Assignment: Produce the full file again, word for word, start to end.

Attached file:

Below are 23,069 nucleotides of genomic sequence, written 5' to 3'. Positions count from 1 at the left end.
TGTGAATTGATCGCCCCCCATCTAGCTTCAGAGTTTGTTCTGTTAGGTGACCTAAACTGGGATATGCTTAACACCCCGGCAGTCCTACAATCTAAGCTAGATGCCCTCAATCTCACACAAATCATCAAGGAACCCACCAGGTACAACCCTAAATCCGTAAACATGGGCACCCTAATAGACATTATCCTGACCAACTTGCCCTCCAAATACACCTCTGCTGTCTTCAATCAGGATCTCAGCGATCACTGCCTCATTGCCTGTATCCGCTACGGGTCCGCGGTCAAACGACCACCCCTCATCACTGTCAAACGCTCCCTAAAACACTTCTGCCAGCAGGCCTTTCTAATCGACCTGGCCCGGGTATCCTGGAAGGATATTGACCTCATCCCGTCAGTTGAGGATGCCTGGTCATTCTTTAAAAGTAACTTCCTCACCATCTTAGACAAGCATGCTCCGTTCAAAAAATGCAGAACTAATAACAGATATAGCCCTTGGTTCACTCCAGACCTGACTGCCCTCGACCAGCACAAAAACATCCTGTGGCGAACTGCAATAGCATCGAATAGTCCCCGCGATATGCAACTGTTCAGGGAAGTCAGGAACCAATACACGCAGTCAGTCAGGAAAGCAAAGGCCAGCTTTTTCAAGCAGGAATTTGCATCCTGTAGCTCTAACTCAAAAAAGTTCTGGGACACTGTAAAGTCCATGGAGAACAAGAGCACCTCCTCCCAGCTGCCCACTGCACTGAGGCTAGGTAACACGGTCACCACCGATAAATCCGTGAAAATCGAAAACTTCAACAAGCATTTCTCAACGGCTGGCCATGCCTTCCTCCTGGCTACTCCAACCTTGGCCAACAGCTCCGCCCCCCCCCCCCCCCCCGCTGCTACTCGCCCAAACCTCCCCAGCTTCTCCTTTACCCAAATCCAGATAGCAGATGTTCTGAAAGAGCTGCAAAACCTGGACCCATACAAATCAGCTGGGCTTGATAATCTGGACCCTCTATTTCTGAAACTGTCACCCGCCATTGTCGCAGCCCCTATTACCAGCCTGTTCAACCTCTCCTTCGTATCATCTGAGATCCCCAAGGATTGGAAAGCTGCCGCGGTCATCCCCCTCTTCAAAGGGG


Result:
Below are 23,069 nucleotides of genomic sequence, written 5' to 3'. Positions count from 1 at the left end.
TGTGAATTGATCGCCCCCCATCTAGCTTCAGAGTTTGTTCTGTTAGGTGACCTAAACTGGGATATGCTTAACACCCCGGCAGTCCTACAATCTAAGCTAGATGCCCTCAATCTCACACAAATCATCAAGGAACCCACCAGGTACAACCCTAAATCCGTAAACATGGGCACCCTAATAGACATTATCCTGACCAACTTGCCCTCCAAATACACCTCTGCTGTCTTCAATCAGGATCTCAGCGATCACTGCCTCATTGCCTGTATCCGCTACGGGTCCGCGGTCAAACGACCACCCCTCATCACTGTCAAACGCTCCCTAAAACACTTCTGCCAGCAGGCCTTTCTAATCGACCTGGCCCGGGTATCCTGGAAGGATATTGACCTCATCCCGTCAGTTGAGGATGCCTGGTCATTCTTTAAAAGTAACTTCCTCACCATCTTAGACAAGCATGCTCCGTTCAAAAAATGCAGAACTAATAACAGATATAGCCCTTGGTTCACTCCAGACCTGACTGCCCTCGACCAGCACAAAAACATCCTGTGGCGAACTGCAATAGCATCGAATAGTCCCCGCGATATGCAACTGTTCAGGGAAGTCAGGAACCAATACACGCAGTCAGTCAGGAAAGCAAAGGCCAGCTTTTTCAAGCAGGAATTTGCATCCTGTAGCTCTAACTCAAAAAAGTTCTGGGACACTGTAAAGTCCATGGAGAACAAGAGCACCTCCTCCCAGCTGCCCACTGCACTGAGGCTAGGTAACACGGTCACCACCGATAAATCCGTGAAAATCGAAAACTTCAACAAGCATTTCTCAACGGCTGGCCATGCCTTCCTCCTGGCTACTCCAACCTTGGCCAACAGCTCCGCCCCCCCCCCCCCCCCCGCTGCTACTCGCCCAAACCTCCCCAGCTTCTCCTTTACCCAAATCCAGATAGCAGATGTTCTGAAAGAGCTGCAAAACCTGGACCCATACAAATCAGCTGGGCTTGATAATCTGGACCCTCTATTTCTGAAACTGTCACCCGCCATTGTCGCAGCCCCTATTACCAGCCTGTTCAACCTCTCCTTCGTATCATCTGAGATCCCCAAGGATTGGAAAGCTGCCGCGGTCATCCCCCTCTTCAAAGGGG